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Imperial Gazetteer of India, v. 4, p. 457.

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A BRIEF reference to the ancient Indian systems of medi- Ancient
cine will form an appropriate introduction to the account given Indian
in this chapter of the medical and sanitary administration
of British India. The subject of Hindu medicine is one
of special interest, inasmuch as it had considerable influence
on the development of medicine in Europe. The works of
Charaka and Susruta, the two greatest Sanskrit medical
authorities, were rendered into Arabic at the close of the
eighth century A.D., and are quoted as authorities by the
celebrated Arabic physician Ar-Razi, who died in 932. Arabic
medicine in its turn became, down to the seventeenth century,
the chief authority for European physicians, and Charaka is
frequently mentioned in Latin translations of Arabic writers'.
The national medicine of India derived its first impulse from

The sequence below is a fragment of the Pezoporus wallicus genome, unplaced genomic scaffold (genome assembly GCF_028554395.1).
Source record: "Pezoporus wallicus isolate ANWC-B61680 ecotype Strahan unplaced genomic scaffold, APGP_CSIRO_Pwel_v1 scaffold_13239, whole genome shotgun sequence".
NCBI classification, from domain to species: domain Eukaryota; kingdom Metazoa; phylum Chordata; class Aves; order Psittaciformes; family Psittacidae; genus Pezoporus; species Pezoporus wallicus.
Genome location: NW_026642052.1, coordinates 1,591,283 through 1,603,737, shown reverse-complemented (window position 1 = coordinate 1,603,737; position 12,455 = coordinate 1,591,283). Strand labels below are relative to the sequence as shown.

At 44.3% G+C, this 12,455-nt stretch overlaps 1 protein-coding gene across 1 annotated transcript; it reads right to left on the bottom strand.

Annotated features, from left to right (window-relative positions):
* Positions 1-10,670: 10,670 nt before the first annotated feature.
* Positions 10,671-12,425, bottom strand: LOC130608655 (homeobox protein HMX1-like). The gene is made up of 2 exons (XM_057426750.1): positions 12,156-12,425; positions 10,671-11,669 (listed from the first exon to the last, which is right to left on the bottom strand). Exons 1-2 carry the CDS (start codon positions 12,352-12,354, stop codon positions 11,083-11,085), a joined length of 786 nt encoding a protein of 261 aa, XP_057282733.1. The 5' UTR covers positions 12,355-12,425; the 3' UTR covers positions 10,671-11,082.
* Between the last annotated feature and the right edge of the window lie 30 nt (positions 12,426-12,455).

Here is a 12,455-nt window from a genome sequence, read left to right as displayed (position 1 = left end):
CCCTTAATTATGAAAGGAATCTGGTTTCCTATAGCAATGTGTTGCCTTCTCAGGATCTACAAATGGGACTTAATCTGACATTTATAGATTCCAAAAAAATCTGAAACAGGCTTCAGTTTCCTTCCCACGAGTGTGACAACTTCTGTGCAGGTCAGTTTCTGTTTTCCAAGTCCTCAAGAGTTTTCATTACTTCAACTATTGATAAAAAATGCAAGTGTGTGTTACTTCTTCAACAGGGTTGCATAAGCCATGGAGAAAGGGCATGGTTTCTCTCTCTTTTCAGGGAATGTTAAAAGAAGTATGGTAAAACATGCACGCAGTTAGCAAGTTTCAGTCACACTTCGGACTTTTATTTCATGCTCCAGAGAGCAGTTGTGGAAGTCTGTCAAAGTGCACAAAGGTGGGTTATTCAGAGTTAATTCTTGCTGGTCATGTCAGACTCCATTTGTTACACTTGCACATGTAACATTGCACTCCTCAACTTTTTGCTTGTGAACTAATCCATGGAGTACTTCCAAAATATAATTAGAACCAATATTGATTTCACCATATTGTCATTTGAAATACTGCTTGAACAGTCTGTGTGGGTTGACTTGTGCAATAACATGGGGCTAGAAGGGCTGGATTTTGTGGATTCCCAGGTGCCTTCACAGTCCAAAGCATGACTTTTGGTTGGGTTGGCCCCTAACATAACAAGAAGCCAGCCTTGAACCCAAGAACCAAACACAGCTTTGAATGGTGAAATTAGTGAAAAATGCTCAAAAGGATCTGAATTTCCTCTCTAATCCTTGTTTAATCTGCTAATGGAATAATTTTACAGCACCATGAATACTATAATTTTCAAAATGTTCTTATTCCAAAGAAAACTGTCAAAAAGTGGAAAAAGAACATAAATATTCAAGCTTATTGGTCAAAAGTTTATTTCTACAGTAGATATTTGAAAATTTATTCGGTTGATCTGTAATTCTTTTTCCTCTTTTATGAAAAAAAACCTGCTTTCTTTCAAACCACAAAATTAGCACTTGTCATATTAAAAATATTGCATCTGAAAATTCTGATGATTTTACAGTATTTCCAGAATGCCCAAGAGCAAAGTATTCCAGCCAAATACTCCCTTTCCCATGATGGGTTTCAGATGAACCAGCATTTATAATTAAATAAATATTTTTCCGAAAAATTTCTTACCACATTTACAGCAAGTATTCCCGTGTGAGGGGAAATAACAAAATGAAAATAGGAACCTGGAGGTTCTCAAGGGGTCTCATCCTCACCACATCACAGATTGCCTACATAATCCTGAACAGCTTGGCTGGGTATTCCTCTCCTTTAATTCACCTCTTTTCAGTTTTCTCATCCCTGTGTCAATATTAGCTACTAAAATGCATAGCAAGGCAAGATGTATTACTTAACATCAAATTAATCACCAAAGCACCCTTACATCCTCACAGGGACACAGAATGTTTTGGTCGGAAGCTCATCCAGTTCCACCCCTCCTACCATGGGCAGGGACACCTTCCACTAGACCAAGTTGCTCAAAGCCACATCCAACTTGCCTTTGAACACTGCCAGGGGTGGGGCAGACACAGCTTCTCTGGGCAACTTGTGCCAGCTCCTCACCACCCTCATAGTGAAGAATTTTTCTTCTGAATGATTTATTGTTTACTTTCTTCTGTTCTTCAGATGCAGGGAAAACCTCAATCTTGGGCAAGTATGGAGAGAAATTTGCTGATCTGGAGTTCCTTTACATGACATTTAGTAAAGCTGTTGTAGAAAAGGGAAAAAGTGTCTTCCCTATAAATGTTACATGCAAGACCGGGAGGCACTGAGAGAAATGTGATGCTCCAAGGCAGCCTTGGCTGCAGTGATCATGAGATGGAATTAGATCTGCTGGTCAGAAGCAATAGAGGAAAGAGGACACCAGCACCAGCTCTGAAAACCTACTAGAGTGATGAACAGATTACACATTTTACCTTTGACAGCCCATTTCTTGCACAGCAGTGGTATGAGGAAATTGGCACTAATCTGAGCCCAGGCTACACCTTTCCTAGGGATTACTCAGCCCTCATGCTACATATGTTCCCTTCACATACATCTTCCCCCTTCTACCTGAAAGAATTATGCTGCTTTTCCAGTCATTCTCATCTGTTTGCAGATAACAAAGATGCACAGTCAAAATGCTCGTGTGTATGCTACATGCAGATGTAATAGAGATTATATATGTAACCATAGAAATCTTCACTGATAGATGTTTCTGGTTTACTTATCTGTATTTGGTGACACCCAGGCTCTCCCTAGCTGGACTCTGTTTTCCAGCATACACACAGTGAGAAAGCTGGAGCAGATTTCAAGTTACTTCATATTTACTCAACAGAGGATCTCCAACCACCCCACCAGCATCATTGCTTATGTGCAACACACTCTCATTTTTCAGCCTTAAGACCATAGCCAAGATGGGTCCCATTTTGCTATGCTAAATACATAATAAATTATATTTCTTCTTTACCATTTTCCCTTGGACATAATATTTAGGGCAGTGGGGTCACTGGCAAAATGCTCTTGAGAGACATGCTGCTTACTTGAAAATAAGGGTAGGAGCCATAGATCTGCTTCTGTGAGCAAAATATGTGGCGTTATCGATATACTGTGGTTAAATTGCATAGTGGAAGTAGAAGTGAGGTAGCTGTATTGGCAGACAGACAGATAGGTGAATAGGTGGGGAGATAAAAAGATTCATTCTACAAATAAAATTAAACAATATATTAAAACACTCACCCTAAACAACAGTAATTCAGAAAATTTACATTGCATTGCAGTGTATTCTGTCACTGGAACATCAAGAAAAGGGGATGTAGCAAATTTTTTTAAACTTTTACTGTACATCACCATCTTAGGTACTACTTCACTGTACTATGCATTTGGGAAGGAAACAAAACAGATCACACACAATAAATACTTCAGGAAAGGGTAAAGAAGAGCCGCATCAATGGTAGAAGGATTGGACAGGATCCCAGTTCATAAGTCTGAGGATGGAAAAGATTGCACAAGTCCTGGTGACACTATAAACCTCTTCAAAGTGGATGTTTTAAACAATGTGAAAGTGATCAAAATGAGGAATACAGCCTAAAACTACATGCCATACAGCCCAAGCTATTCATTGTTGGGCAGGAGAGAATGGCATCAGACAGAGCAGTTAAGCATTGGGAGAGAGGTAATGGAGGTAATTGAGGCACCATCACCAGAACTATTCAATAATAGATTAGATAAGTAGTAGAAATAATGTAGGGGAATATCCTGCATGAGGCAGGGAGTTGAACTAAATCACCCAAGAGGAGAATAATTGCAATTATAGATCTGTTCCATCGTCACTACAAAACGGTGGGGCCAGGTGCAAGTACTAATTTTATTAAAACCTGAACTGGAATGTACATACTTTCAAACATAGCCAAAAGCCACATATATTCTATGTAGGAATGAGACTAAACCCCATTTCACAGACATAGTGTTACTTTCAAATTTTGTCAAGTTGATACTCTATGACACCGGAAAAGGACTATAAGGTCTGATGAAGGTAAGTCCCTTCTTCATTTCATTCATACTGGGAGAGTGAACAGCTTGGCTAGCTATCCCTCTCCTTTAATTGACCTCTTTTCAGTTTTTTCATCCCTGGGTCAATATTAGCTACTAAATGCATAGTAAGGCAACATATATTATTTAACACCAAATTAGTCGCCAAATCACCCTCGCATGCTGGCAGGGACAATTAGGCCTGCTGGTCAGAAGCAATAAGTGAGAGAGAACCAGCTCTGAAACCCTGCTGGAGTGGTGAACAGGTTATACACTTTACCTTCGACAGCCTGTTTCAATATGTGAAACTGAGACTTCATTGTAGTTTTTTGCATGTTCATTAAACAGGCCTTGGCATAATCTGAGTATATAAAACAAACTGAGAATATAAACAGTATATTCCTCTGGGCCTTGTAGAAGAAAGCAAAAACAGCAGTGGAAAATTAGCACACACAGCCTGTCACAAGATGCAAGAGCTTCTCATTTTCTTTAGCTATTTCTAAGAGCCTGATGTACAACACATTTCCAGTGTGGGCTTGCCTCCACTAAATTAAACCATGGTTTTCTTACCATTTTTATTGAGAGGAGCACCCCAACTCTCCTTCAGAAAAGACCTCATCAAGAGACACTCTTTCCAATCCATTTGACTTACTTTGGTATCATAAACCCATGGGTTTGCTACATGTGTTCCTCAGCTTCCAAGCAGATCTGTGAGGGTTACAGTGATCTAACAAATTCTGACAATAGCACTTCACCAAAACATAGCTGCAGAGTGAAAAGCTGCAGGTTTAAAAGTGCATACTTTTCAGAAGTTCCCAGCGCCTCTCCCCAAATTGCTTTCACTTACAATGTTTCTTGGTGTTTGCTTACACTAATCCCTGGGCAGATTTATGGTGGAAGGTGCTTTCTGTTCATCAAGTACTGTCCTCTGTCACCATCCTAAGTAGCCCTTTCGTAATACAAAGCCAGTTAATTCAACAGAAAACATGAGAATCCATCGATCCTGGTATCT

the exigencies of the national worship, for anatomical know-
ledge had its origin in the dissection of the victim at the
sacrifice, with a view to dedicating the different parts to the
proper gods. The ancient medical science was ascribed to the
gods and known by the collective title of Ayur Veda. The best
era of Indian medicine was contemporary with the ascendancy
of Buddhism (250 B.C. to 750 A.D.), and the public hospitals
which the Buddhist princes established in every city were the
great schools of Indian medicine. The works of Charaka and
Susruta belong to this period. The Hindu medical system,
though not devoid of errors and absurdities, shows, at its best,
a surprising degree of progress in all branches of the science.
The materia mnedica of the early Hindus embraced a vast
collection of drugs, indicating a great knowledge of herbs and
considerable chemical skill. They were acquainted with, and
understood the preparation of, a wide range of chemical com-
pounds, and were the first to prescribe the internal use of
metallic substances. Their pharmacy contained ingenious
Sanskrit Literature, by A. A. Macdonell (1900', chap. xvi.

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